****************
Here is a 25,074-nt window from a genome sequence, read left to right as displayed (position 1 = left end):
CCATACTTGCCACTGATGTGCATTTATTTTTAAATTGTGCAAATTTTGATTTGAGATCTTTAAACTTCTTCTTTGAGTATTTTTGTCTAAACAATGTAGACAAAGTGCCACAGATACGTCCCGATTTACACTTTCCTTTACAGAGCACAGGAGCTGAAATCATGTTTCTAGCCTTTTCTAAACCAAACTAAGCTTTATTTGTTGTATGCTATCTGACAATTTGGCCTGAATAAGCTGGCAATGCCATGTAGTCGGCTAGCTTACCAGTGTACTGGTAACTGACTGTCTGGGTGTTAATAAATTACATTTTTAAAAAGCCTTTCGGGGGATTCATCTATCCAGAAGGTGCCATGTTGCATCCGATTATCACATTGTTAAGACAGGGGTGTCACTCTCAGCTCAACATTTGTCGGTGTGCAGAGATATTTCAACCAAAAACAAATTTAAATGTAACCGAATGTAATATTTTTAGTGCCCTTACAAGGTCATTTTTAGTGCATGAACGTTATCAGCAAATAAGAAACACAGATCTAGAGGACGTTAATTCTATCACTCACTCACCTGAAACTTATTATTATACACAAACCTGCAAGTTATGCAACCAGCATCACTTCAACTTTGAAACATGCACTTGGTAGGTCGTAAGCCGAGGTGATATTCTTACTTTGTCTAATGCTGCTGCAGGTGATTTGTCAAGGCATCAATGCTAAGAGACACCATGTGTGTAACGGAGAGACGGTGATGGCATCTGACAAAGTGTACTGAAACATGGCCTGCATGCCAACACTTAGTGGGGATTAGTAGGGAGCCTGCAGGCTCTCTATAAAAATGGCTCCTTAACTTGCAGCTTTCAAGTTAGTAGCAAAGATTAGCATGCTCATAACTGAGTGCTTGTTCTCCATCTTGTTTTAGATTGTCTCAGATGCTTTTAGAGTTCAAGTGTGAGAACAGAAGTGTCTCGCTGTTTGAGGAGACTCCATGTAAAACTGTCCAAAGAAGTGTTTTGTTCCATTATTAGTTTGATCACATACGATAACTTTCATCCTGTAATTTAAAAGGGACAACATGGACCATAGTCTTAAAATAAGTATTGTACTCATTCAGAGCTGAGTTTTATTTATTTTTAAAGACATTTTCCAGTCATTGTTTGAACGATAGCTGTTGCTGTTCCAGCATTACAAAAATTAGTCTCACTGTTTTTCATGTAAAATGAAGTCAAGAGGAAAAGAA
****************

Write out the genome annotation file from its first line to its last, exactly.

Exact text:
Here is a 25,074-nt window from a genome sequence, read left to right as displayed (position 1 = left end):
CCATACTTGCCACTGATGTGCATTTATTTTTAAATTGTGCAAATTTTGATTTGAGATCTTTAAACTTCTTCTTTGAGTATTTTTGTCTAAACAATGTAGACAAAGTGCCACAGATACGTCCCGATTTACACTTTCCTTTACAGAGCACAGGAGCTGAAATCATGTTTCTAGCCTTTTCTAAACCAAACTAAGCTTTATTTGTTGTATGCTATCTGACAATTTGGCCTGAATAAGCTGGCAATGCCATGTAGTCGGCTAGCTTACCAGTGTACTGGTAACTGACTGTCTGGGTGTTAATAAATTACATTTTTAAAAAGCCTTTCGGGGGATTCATCTATCCAGAAGGTGCCATGTTGCATCCGATTATCACATTGTTAAGACAGGGGTGTCACTCTCAGCTCAACATTTGTCGGTGTGCAGAGATATTTCAACCAAAAACAAATTTAAATGTAACCGAATGTAATATTTTTAGTGCCCTTACAAGGTCATTTTTAGTGCATGAACGTTATCAGCAAATAAGAAACACAGATCTAGAGGACGTTAATTCTATCACTCACTCACCTGAAACTTATTATTATACACAAACCTGCAAGTTATGCAACCAGCATCACTTCAACTTTGAAACATGCACTTGGTAGGTCGTAAGCCGAGGTGATATTCTTACTTTGTCTAATGCTGCTGCAGGTGATTTGTCAAGGCATCAATGCTAAGAGACACCATGTGTGTAACGGAGAGACGGTGATGGCATCTGACAAAGTGTACTGAAACATGGCCTGCATGCCAACACTTAGTGGGGATTAGTAGGGAGCCTGCAGGCTCTCTATAAAAATGGCTCCTTAACTTGCAGCTTTCAAGTTAGTAGCAAAGATTAGCATGCTCATAACTGAGTGCTTGTTCTCCATCTTGTTTTAGATTGTCTCAGATGCTTTTAGAGTTCAAGTGTGAGAACAGAAGTGTCTCGCTGTTTGAGGAGACTCCATGTAAAACTGTCCAAAGAAGTGTTTTGTTCCATTATTAGTTTGATCACATACGATAACTTTCATCCTGTAATTTAAAAGGGACAACATGGACCATAGTCTTAAAATAAGTATTGTACTCATTCAGAGCTGAGTTTTATTTATTTTTAAAGACATTTTCCAGTCATTGTTTGAACGATAGCTGTTGCTGTTCCAGCATTACAAAAATTAGTCTCACTGTTTTTCATGTAAAATGAAGTCAAGAGGAAAAGAA